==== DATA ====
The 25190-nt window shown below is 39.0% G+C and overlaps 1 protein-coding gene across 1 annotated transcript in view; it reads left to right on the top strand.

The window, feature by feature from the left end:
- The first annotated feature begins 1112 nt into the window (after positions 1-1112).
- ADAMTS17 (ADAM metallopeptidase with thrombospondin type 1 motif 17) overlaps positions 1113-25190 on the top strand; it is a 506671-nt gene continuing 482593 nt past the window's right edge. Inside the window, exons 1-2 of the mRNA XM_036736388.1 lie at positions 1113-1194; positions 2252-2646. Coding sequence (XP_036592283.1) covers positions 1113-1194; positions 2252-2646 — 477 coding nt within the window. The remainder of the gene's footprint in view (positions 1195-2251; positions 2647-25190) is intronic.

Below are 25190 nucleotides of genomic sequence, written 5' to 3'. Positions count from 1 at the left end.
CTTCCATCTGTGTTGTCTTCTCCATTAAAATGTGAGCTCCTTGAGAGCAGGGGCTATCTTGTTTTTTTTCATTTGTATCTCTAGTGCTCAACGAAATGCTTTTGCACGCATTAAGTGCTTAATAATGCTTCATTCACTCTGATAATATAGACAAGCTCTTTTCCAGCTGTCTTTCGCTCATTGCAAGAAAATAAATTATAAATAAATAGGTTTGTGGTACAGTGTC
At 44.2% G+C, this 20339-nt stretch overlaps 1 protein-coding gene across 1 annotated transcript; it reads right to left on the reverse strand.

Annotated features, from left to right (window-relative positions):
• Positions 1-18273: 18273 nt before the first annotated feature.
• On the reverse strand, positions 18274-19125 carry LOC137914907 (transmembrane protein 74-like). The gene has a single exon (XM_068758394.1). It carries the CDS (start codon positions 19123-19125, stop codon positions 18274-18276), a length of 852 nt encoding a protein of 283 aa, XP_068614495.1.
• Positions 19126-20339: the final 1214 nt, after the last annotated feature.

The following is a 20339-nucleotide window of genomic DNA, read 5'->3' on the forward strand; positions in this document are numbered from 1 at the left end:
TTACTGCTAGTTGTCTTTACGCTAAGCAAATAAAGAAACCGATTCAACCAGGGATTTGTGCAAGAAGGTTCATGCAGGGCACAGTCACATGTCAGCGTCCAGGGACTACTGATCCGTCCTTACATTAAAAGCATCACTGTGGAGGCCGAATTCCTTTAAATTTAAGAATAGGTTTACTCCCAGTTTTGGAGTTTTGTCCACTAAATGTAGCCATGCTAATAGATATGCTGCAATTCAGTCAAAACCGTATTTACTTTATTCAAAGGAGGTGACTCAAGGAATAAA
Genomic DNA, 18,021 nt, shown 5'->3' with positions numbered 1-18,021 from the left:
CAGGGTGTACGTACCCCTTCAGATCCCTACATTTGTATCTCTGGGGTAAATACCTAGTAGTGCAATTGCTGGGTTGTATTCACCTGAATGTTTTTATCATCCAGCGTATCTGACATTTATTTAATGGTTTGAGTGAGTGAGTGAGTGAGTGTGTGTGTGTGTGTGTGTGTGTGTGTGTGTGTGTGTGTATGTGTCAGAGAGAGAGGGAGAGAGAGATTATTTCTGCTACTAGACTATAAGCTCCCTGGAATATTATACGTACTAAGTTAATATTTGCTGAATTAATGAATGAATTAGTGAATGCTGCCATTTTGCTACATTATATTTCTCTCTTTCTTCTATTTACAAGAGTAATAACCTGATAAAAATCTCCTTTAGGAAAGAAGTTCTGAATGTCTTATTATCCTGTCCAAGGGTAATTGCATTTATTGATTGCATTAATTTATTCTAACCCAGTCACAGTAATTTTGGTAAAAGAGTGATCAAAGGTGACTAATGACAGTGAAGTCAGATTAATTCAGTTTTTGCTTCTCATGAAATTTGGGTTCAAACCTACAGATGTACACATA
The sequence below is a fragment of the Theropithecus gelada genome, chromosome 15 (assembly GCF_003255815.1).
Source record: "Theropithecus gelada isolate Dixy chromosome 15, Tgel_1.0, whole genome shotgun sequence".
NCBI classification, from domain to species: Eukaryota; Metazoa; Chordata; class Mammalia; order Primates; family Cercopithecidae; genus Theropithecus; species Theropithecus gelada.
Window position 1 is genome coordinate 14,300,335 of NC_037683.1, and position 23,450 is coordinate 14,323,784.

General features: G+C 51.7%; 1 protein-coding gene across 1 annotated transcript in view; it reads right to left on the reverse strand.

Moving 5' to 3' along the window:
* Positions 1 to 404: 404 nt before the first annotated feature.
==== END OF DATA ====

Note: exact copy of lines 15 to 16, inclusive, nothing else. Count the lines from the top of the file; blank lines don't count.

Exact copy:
CAGGGTGTACGTACCCCTTCAGATCCCTACATTTGTATCTCTGGGGTAAATACCTAGTAGTGCAATTGCTGGGTTGTATTCACCTGAATGTTTTTATCATCCAGCGTATCTGACATTTATTTAATGGTTTGAGTGAGTGAGTGAGTGAGTGTGTGTGTGTGTGTGTGTGTGTGTGTGTGTGTGTGTGTATGTGTCAGAGAGAGAGGGAGAGAGAGATTATTTCTGCTACTAGACTATAAGCTCCCTGGAATATTATACGTACTAAGTTAATATTTGCTGAATTAATGAATGAATTAGTGAATGCTGCCATTTTGCTACATTATATTTCTCTCTTTCTTCTATTTACAAGAGTAATAACCTGATAAAAATCTCCTTTAGGAAAGAAGTTCTGAATGTCTTATTATCCTGTCCAAGGGTAATTGCATTTATTGATTGCATTAATTTATTCTAACCCAGTCACAGTAATTTTGGTAAAAGAGTGATCAAAGGTGACTAATGACAGTGAAGTCAGATTAATTCAGTTTTTGCTTCTCATGAAATTTGGGTTCAAACCTACAGATGTACACATA
The sequence below is a fragment of the Theropithecus gelada genome, chromosome 15 (assembly GCF_003255815.1).